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Czech government faces $500m damages as Stockholm Court rules in CME's favour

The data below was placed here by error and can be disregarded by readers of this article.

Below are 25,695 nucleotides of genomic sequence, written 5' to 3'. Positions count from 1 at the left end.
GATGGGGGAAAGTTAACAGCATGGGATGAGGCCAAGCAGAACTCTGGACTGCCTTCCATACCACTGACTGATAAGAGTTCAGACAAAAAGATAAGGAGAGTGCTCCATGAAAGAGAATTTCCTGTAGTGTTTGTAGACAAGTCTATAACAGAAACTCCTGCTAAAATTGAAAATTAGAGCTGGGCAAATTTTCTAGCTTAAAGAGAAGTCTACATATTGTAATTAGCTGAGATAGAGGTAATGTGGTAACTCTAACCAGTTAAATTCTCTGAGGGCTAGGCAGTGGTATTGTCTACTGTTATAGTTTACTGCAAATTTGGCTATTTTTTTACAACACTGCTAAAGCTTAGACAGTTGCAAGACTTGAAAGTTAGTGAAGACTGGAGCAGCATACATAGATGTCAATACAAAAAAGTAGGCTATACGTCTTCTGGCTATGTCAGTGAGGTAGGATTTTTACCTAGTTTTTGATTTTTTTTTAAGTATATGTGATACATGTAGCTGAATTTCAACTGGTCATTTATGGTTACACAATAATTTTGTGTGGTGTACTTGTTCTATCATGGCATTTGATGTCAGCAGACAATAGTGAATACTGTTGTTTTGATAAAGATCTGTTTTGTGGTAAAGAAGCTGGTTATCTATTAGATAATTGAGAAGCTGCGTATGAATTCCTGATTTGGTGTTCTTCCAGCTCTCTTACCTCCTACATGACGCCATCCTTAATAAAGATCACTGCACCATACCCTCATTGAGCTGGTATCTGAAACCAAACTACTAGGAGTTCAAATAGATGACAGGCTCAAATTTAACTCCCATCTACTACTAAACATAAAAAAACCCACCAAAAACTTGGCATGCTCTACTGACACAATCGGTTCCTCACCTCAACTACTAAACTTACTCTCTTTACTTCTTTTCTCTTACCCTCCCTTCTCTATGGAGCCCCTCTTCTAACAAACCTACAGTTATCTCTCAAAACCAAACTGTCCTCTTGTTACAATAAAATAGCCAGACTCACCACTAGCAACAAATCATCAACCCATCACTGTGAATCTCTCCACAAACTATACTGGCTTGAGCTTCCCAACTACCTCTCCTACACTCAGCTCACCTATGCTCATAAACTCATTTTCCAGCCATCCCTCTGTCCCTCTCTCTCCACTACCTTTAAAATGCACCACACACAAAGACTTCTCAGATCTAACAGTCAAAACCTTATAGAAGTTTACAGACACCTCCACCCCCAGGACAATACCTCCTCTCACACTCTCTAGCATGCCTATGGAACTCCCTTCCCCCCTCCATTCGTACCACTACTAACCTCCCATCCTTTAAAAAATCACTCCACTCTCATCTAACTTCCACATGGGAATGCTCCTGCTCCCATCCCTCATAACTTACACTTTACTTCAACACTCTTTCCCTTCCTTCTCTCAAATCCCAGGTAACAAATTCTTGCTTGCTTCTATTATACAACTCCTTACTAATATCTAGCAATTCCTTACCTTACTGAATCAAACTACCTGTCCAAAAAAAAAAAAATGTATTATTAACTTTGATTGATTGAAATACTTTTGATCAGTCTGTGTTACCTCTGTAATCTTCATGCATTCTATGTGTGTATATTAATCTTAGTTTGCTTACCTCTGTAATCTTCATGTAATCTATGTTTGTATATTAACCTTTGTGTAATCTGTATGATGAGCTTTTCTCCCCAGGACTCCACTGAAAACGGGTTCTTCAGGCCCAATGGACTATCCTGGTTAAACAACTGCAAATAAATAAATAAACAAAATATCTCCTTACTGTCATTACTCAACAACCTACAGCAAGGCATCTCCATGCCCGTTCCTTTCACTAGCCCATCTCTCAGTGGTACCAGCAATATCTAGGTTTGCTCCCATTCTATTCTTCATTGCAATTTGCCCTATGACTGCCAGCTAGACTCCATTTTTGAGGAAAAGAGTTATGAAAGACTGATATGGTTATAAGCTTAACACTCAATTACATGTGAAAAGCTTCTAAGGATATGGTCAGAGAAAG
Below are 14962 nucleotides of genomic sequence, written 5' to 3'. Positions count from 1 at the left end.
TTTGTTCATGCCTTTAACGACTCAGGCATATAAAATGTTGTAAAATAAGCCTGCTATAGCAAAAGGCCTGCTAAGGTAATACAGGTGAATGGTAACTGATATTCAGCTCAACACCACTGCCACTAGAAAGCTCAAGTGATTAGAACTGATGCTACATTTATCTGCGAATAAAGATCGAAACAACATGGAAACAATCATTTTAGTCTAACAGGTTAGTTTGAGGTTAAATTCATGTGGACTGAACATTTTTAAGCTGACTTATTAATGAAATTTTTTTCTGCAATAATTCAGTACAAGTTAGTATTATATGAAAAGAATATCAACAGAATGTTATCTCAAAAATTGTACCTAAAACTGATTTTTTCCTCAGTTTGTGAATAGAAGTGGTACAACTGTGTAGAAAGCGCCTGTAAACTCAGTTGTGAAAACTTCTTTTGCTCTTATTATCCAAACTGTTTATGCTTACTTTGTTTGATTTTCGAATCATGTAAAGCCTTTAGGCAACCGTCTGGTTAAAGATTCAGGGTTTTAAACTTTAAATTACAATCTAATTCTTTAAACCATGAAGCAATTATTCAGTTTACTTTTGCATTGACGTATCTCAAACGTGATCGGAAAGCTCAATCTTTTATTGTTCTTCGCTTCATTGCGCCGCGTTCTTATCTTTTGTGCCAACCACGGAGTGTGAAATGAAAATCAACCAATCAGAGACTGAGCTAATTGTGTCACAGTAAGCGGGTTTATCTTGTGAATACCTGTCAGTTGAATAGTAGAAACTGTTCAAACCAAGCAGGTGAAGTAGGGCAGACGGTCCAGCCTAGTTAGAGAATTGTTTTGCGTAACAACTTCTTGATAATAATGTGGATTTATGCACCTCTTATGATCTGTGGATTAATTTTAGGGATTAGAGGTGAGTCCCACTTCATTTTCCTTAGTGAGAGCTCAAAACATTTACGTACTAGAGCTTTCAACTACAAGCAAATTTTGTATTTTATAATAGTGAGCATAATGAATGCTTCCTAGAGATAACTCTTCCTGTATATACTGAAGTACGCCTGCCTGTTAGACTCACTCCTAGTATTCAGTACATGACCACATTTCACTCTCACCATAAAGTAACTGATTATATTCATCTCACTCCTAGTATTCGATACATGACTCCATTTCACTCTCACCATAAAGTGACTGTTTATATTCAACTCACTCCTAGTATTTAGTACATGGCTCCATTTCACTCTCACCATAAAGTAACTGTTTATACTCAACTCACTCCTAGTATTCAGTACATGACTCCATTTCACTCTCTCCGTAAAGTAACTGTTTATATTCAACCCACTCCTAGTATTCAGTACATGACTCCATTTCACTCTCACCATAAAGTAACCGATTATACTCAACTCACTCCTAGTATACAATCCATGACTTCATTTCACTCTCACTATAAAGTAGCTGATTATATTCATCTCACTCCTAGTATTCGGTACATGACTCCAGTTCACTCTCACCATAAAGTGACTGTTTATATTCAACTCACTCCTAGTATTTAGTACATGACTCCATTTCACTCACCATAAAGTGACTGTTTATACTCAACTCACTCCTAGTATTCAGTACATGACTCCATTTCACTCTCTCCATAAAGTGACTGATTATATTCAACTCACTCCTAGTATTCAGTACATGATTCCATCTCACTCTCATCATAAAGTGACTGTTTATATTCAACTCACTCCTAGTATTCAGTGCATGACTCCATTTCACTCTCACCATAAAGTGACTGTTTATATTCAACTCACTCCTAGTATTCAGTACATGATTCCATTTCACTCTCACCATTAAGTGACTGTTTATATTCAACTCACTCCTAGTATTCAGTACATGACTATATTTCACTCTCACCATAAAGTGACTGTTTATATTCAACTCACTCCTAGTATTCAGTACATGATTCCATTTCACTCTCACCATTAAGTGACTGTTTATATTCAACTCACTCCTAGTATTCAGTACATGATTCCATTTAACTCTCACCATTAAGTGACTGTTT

The government of the Czech Republic has instructed Clifford Chance to appeal against a decision by the Stockholm Arbitration Court, which finance minister Jiri Rusnok described as "flawed and insufficient". In September, the Stockholm court ruled on a case brought by media conglomerate CME against the Czech government. CME said the Czech government failed to properly protect the company's investment in TV Nova, as it is required to do by international law. The government could now be forced to pay damages of up to $500m (£350.1m). CME owner Ronald Lauder brought a parallel case for damages in the London Arbitration Court, which ruled that the Czech government was not liable. Clifford Chance's Prague office was instructed on both arbitrations by the Czech government, while Debevoise & Plimpton's New York office handled the work for both CME and Lauder, led by John Kiernan. Jeremy Carver, head of the international law group, and Audley Sheppard, head of the arbitration group, handled most of Clifford Chance's work through the London office. Carver calls the Stockholm court's decision "controversial", particularly in the wake of the London court's decision. The Czech member of the three-person Stockholm arbitration panel has since resigned in outrage at the decision. Clifford Chance has now been instructed by the Czech government to handle an appeal on procedural grounds, which will be heard before the Swedish courts. The firm has just appointed leading Swedish firm Mannheimer Swartling to handle the domestic Swedish elements of the case. Although no appeal to the tribunal itself is possible, the panel may still have to decide the issue of compensation. Debevoise & Plimpton is pressing for damages to be paid before the appeal to the Swedish courts is decided. UK lawyer Ian Brownlie, a Clifford Chance recommendation, has now filled the space left on the panel by the Czech government's last arbiter. Brownlie, a former professor of international law at Oxford, appeared for the Serbs before the International Court of Justice in 1999, when he argued that the Nato bombing was illegal. Clifford Chance may get some kudos from working for the Czech government, but the firm is certainly coming off second best in terms of fees. When the cost figures were disclosed at the hearing, Debevoise & Plimpton was revealed to be billing its clients three times as much as the UK firm.